Preschool Reads: Valentine’s Day

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There just aren’t a ton of great Valentine’s books out there. I tried to find a good mix that focused on the basics of the holiday: love, hearts and sending cards! Here are a few that we enjoyed. What are your favorites?

If You’ll Be My Valentine, written by Cynthia Rylant, illustrated by Fumi Kosaka (2005).

A little boy makes Valentines for his family, friends, even his teddy bear, in this cute rhyming tale.

Mama, Do You Love Me?, written by Barbara M. Joose, illustrated by Barbara Lavallee (1992).

What better time for a tale of unconditional parental love than Valentine’s Day? This is one of my favorite reads year round – so reassuring to all kids that even if Mama is mad, she still loves you!

My Heart is Like a Zoo, written and illustrated by Michael Hall (2009).

A simple book that compares the emotions of the heart to animals – but OH SO fun to find all the hearts in the illustrations. Would be a great tie-in with a craft project.

A Secret Valentine, written and illustrated by Catherine Stock (1991).

A girl and her mother make and send Valentine’s Day cards to family and to her elderly neighbor. In return, on Valentine’s Day, she gets many cards back – including one from a secret Valentine.

Valentine’s Day, written by Anne Rockwell, illustrated by Lizzy Rockwell (2000).

Ms. Madoff’s class makes Valentine’s Day cards for a classmate who has moved to Japan. While they create, they remember all the fun things they did with Michiko.

Note: I tried and failed to find a Valentine’s Day book that featured a Latino/a child. If you know of one, please let me know!

Preschool Reads: Valentine’s Day

Toddler Reads: Halloween

Halloween is sneaking up on us! Here are few suggestions of seasonally appropriate, non-scary reads for toddlers.

My First Halloween written and illustrated by Tomie dePaola (1992).
This was in heavy rotation last year, when I secretly thought of it as “My Second Halloween”. That’s because it does a great job of introducing the basic concepts of Halloween to a kid who is old enough to notice that something different is going on. Costumes, pumpkins, trick-or-treating, Tomie dePaola has got you covered.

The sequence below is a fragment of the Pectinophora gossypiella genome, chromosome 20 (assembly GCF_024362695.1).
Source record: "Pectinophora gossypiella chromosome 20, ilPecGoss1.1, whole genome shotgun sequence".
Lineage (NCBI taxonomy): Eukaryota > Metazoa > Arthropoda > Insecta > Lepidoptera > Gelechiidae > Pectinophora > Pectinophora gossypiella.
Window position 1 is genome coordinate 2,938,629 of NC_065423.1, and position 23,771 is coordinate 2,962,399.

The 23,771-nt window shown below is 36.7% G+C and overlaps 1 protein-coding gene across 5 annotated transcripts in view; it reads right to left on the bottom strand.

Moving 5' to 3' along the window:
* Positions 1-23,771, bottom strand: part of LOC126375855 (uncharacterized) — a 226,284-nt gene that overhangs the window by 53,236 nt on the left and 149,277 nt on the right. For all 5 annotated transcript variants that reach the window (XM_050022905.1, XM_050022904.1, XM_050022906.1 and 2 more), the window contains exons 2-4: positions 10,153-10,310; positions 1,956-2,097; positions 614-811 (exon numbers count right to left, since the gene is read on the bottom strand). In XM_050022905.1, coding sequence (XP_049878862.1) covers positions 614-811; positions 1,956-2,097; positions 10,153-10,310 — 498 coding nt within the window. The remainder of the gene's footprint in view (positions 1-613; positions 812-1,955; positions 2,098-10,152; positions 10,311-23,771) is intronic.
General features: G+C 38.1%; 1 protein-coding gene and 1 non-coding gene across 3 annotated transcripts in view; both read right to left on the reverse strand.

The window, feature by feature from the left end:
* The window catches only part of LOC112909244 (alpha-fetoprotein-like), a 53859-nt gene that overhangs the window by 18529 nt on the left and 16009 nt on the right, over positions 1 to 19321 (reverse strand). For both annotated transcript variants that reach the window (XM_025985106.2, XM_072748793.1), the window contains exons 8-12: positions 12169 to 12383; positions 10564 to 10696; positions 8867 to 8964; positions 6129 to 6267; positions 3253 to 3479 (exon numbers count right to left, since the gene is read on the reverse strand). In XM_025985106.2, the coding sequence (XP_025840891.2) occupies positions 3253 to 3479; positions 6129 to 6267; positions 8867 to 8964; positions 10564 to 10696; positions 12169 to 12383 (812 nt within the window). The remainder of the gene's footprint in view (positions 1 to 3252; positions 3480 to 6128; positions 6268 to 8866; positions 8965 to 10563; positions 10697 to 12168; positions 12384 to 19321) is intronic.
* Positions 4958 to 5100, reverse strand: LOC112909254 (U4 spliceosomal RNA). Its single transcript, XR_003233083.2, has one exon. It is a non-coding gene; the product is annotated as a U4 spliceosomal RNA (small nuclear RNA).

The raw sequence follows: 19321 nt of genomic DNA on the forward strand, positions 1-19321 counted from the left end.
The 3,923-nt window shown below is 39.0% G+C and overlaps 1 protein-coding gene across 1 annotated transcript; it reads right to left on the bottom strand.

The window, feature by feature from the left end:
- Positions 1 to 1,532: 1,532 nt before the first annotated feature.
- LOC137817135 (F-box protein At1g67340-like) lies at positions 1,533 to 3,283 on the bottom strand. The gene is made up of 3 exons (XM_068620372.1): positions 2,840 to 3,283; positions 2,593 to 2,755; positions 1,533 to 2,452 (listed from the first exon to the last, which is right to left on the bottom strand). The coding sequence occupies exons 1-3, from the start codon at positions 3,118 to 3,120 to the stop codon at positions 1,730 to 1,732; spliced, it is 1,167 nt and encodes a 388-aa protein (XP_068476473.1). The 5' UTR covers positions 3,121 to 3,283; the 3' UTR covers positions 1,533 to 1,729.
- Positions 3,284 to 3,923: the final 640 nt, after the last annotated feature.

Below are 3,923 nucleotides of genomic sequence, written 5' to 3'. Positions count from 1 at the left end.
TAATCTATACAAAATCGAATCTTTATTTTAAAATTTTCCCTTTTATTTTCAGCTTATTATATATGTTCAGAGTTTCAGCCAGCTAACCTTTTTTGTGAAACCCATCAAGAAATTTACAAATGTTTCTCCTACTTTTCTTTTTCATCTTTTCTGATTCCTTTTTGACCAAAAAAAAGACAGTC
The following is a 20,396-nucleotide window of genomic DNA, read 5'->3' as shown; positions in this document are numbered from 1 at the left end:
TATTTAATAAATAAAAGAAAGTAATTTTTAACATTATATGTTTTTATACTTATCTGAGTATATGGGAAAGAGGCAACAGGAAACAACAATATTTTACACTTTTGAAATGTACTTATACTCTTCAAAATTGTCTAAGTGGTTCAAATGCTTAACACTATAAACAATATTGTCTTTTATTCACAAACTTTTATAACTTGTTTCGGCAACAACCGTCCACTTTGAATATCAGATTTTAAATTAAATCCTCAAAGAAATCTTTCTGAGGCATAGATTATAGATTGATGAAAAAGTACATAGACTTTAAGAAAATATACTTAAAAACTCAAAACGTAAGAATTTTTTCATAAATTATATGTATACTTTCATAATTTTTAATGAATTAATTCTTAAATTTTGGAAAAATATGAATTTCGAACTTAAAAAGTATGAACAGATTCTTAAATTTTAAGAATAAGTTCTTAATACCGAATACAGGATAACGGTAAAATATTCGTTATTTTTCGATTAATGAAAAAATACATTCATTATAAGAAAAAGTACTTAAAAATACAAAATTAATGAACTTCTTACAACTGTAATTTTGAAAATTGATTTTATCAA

A Very Brave Witch written by Alison McGhee and illustrated by Harry Bliss (2006).
Did you know that witches are scared of people? This is the tale of one very brave little witch who befriends a witch-costumed human girl on Halloween. Halloween fun and a lesson in not being scared of those who are different than you in one.

Bats at the Library written and illustrated by Brian Lies (2008).
Only Halloween themed, in the sense that bats are associated with Halloween, but still great fun. When a window at the library is left open one night, the bats enjoy a Night at the Library, complete with book chat, story times, photocopier shenanigans and all the fun that the library has to offer.

Room on the Broom written by Julia Donaldson and illustrated by Axel Scheffler (2001).
A fun rhyming tale about a witch’s flight. She loses her hat, then her bow, then her wand, each found by a helpful animal who asks if there is room on her broom for them. When the overloaded broom breaks, with a dragon on the hunt, it looks like all hope is lost, but luckily her new animal friends come to the rescue.

One Halloween Night written and illustrated by Mark Teague (1999).
Three friends set off trick-or-treating, but everything goes wrong. Wendell’s scientist costume has been died pink, Mona has to dress up as a fairy princess, Floyd has to bring his little sister along. When a gaggle of witches start to tease the four trick-or-treaters, they find that they have special powers on this special night. Mark Teague’s great illustrations have made this a hit in our house since Frances’ first Halloween!

Toddler Reads are aimed at children 0-3. All of these books have been Frances-approved.

Toddler Reads: Halloween